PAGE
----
surprised is up 200%. david: we are talking about the staffing companies. you see so much in terms of how the job market is difficult for companies in terms of their ability to hire. it has been great for these staffing companies, something that sean darby at jefferies is pointing out in a report this week, so it punted me to take a look at the group broadly. we are talking larger, smaller, midsized companies. if you look at an index that tracks them, it has tripled since march of last year, while the s&p 500 has doubled over the same period. it has been one of the best performers in the s&p 1500 index. tom: these are true small caps. you are the only one in the building who has experienced a small cap boom. would you say, in all the reading you see from jefferies and others, that people are calling for continued strength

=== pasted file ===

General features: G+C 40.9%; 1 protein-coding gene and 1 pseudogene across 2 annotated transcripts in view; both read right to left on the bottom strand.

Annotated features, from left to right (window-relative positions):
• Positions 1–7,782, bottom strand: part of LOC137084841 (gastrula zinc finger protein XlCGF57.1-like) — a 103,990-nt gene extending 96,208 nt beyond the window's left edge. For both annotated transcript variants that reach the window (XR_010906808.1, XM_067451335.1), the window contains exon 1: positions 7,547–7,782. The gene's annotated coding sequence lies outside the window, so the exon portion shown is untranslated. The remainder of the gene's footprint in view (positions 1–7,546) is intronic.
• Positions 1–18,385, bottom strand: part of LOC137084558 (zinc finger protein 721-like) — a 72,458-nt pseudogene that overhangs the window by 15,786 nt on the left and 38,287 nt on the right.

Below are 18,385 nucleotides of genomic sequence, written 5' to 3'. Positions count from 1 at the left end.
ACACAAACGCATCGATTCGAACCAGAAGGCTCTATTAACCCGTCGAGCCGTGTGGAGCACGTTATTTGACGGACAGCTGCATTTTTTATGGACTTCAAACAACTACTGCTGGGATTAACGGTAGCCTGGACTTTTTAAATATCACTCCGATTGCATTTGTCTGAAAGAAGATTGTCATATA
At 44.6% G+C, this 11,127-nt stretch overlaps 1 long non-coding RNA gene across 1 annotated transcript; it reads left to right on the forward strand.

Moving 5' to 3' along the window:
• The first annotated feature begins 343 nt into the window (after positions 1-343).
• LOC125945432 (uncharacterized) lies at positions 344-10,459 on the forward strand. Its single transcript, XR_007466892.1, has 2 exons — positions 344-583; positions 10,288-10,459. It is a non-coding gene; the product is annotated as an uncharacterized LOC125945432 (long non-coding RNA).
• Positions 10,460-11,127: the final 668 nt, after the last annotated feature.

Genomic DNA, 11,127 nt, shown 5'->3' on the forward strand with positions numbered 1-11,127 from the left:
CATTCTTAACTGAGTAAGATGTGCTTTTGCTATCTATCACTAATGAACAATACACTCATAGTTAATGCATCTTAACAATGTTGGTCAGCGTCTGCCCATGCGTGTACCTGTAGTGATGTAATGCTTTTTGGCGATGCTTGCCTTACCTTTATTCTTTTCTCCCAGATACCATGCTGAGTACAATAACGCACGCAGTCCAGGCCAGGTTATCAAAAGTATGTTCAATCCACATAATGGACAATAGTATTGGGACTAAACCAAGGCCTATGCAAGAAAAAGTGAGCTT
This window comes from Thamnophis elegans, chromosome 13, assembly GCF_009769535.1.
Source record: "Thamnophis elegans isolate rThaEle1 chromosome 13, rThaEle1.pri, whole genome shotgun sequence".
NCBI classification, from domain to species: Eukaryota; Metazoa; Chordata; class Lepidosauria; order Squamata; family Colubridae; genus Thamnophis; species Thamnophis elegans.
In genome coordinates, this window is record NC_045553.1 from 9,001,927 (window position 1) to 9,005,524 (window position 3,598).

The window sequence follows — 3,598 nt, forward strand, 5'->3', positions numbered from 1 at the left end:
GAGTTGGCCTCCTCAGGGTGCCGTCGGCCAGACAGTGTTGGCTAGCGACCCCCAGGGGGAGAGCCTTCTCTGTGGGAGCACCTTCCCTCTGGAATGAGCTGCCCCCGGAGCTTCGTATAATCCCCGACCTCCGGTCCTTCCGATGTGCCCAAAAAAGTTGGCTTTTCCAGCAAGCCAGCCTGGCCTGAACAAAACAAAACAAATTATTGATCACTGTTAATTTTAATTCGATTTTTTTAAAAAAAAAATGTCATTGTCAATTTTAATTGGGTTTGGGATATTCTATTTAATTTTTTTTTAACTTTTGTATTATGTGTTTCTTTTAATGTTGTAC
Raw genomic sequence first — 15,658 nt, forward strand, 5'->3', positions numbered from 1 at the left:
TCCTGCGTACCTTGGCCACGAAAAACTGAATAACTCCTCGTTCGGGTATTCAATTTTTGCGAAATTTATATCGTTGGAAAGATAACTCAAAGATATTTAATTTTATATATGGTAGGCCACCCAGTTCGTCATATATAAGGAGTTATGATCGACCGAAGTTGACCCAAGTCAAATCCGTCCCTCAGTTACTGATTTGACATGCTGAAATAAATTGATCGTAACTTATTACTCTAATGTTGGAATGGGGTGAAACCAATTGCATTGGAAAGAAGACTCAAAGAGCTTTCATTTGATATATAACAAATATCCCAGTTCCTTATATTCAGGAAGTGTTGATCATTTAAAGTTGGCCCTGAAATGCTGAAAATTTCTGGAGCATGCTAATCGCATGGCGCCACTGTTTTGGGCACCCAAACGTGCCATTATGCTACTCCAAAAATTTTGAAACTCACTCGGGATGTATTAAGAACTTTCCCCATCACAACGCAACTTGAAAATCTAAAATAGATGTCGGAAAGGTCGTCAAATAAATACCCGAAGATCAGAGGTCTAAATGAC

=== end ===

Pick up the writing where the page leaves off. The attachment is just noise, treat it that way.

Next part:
in small caps? david: in terms of where they are now, you look at the russell 2000, it hasn't kept up with the s&p 500 this year. so there is room for recovery arguably by that standard, but yes, strategists are certainly pointing to the smaller companies lately as a potential strong part of the market, given the fact that they really haven't performed all that well, and if the economy is able to sustain its growth to the point where it doesn't need support from the fed, you figure it would benefit companies across the board if smaller companies have more to gain from that scenario. lisa: i am glad you focused on the staffing firms. the reason why is that equities discount future growth. we are not just looking at staffing shortages now. what kind of growth are we discounting in these shares given the gains? what does it imply in terms of how long these staffing shortages are likely to last? david: it tells you business is going to be good for a while.